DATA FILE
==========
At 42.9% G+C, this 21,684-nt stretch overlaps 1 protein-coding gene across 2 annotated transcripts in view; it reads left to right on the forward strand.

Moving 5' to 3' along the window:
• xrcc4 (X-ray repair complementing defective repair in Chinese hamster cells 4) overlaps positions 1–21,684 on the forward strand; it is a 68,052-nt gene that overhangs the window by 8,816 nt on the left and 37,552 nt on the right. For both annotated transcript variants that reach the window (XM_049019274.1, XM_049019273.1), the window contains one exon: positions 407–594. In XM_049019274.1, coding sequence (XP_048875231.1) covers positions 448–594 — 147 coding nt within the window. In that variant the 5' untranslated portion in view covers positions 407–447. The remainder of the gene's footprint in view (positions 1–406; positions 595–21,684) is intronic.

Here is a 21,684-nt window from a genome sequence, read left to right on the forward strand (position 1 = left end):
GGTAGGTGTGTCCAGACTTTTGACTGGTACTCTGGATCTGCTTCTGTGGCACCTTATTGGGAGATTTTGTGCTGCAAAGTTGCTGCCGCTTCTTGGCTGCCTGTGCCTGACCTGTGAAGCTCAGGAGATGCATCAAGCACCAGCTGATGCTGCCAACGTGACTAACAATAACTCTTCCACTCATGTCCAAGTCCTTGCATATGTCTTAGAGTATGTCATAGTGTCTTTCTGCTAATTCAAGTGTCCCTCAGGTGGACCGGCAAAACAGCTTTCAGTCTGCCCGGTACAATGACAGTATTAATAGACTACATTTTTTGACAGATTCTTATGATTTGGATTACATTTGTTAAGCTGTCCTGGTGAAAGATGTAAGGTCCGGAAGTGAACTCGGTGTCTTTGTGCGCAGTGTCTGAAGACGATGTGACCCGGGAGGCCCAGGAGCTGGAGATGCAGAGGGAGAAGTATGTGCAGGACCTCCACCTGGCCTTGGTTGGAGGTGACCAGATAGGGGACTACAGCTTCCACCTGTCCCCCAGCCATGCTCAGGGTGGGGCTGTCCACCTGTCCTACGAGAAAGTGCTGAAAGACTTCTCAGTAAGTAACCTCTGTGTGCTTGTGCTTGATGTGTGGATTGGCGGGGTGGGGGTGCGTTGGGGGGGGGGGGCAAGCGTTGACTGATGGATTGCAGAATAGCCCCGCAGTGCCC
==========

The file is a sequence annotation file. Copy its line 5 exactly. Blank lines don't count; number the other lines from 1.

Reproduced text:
GGTAGGTGTGTCCAGACTTTTGACTGGTACTCTGGATCTGCTTCTGTGGCACCTTATTGGGAGATTTTGTGCTGCAAAGTTGCTGCCGCTTCTTGGCTGCCTGTGCCTGACCTGTGAAGCTCAGGAGATGCATCAAGCACCAGCTGATGCTGCCAACGTGACTAACAATAACTCTTCCACTCATGTCCAAGTCCTTGCATATGTCTTAGAGTATGTCATAGTGTCTTTCTGCTAATTCAAGTGTCCCTCAGGTGGACCGGCAAAACAGCTTTCAGTCTGCCCGGTACAATGACAGTATTAATAGACTACATTTTTTGACAGATTCTTATGATTTGGATTACATTTGTTAAGCTGTCCTGGTGAAAGATGTAAGGTCCGGAAGTGAACTCGGTGTCTTTGTGCGCAGTGTCTGAAGACGATGTGACCCGGGAGGCCCAGGAGCTGGAGATGCAGAGGGAGAAGTATGTGCAGGACCTCCACCTGGCCTTGGTTGGAGGTGACCAGATAGGGGACTACAGCTTCCACCTGTCCCCCAGCCATGCTCAGGGTGGGGCTGTCCACCTGTCCTACGAGAAAGTGCTGAAAGACTTCTCAGTAAGTAACCTCTGTGTGCTTGTGCTTGATGTGTGGATTGGCGGGGTGGGGGTGCGTTGGGGGGGGGGGGCAAGCGTTGACTGATGGATTGCAGAATAGCCCCGCAGTGCCC